PLASMA-SURFACE INTERACTIONS DURING REACTIVE PLASMA PROCESSING OF HYDROCARBON FILMS
Oehrlein, Gottlieb S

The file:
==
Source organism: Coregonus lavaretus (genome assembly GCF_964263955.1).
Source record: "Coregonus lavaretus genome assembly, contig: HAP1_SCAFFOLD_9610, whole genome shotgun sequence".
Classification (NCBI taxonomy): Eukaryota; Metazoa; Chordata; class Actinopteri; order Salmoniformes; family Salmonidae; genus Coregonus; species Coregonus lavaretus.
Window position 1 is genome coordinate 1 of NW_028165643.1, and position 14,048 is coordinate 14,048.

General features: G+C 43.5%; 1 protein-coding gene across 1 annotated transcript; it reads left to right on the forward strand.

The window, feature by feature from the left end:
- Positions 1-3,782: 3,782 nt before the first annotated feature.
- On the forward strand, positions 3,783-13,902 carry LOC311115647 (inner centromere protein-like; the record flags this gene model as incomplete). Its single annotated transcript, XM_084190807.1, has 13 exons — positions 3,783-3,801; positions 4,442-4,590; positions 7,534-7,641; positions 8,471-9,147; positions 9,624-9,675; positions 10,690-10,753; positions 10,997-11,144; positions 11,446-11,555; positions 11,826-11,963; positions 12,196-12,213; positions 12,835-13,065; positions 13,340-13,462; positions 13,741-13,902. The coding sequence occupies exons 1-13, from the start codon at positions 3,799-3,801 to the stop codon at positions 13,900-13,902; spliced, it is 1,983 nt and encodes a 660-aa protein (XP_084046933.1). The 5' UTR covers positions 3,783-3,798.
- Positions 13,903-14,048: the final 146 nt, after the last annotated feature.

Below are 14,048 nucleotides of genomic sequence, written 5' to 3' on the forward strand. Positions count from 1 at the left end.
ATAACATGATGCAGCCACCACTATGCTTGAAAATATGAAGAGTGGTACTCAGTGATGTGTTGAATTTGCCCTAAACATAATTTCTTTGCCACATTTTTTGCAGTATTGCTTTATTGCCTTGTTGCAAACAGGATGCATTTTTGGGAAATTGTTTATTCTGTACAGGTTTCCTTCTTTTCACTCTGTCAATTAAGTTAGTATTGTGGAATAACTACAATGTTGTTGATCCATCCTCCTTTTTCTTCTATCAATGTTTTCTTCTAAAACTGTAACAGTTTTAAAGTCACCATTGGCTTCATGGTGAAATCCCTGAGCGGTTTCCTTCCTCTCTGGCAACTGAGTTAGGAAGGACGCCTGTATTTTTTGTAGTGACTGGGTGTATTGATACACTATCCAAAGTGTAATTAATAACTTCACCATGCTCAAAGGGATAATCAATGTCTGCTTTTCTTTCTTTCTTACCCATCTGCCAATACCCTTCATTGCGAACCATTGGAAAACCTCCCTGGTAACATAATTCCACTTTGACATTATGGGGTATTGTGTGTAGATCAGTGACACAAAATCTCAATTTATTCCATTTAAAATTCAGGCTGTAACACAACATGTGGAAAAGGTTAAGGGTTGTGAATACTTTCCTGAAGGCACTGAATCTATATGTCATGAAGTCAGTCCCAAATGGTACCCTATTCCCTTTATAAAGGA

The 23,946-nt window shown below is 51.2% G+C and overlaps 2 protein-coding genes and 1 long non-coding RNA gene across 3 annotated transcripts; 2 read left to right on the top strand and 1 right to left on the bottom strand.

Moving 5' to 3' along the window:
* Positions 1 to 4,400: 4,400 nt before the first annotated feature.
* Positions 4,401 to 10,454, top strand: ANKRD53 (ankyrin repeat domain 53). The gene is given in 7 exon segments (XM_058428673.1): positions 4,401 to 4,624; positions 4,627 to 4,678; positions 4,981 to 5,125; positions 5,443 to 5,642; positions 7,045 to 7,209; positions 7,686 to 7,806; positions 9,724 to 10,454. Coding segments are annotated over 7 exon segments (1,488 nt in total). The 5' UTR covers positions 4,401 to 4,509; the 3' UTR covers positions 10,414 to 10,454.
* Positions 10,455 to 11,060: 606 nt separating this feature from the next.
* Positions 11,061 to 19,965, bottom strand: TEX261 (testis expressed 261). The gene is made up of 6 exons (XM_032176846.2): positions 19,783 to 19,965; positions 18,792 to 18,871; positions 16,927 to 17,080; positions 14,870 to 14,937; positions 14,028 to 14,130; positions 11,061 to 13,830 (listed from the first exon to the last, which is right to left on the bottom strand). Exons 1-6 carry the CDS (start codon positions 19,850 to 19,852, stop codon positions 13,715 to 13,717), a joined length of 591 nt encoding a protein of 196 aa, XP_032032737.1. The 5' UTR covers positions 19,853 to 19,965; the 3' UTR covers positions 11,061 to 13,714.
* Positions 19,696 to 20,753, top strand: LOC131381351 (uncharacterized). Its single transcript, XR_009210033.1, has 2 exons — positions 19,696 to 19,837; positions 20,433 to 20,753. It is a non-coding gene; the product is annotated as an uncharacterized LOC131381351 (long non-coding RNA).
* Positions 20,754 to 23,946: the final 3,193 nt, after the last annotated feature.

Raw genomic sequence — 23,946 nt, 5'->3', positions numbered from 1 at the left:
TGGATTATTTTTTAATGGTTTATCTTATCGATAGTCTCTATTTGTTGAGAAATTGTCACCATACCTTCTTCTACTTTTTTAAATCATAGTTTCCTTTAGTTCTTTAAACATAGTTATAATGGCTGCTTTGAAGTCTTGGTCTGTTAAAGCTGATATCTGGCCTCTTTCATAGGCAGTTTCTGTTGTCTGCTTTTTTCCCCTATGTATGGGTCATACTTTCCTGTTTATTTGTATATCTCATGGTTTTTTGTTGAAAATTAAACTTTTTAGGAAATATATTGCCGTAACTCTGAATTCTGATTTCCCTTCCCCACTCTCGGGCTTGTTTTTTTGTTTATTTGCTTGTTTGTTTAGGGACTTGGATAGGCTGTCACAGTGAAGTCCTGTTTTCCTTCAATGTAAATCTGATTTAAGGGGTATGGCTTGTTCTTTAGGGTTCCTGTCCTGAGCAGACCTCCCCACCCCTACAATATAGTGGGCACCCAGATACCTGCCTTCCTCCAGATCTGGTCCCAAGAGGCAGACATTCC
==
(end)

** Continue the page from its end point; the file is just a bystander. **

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Reactive plasma interactions with hydrocarbon-based surfaces play a critical role in future biological-plasma applications and for microelectronic device manufacture. As device dimensions get smaller and we require fine control of surfaces during plasma processing we will need to develop more understanding of fundamental plasma surface interactions. Through the use of plasma-deposited amorphous carbon films interacting inert/reactive plasmas (Ar/H<sub>2</sub> plasmas) we explored etch rates and the formation of modified layers. Facing Ar and H<sub>2</sub> plasmas mixtures, hydrocarbon surfaces can exhibit widely different properties, depending on plasma composition (ions, reactive species, fast neutrals) and initial film composition (graphitic, polymeric). Ar plasmas cause densification of hydrocarbon surface by selectively sputtering H atoms, while H<sub>2</sub> plasmas cause incorporation/saturation of H atoms within the film surface. For hard amorphous carbon, we find that small amounts of H<sub>2</sub> added to Ar plasma can completely negate ion-induced densification. Plasmas are also drastically changed by small impurities of H<sub>2</sub> atoms. We investigated the plasma property effects of adding H<sub>2</sub>, D<sub>2</sub>, CH<sub>4</sub>, and surface derived hydrocarbon gases. We find that small amounts (as low as 1%) of H<sub>2</sub>/D<sub>2</sub> in Ar cause a large decrease in electron density, increase in electron temperature, Ar metastable atoms, and radically different ion mass distributions. These effects are intensified at higher pressures, as neutral molecule-ion interactions in the plasma increase. These changes can be related to the surface modification caused by the plasma. Surface derived impurities into inert plasmas were also investigated. Hydrocarbon flow from the surface causes changes to plasma properties similar to the addition of CH<sub>4</sub> gas. We applied the learning from these fundamental plasma-surface interaction studies to an applied problem of plasma-assisted shrink of asymmetric photoresist features. Using fluorocarbon-based plasmas, we successfully shrink asymmetric pattern features and find that lower concentrations of C<sub>4</sub>F<sub>8</sub> in plasmas and shorter deposition thicknesses lead to more uniform shrink in L and W dimensions. To improve future plasma-assisted shrink processes, careful tuning of plasma composition and feature dimensions is critical.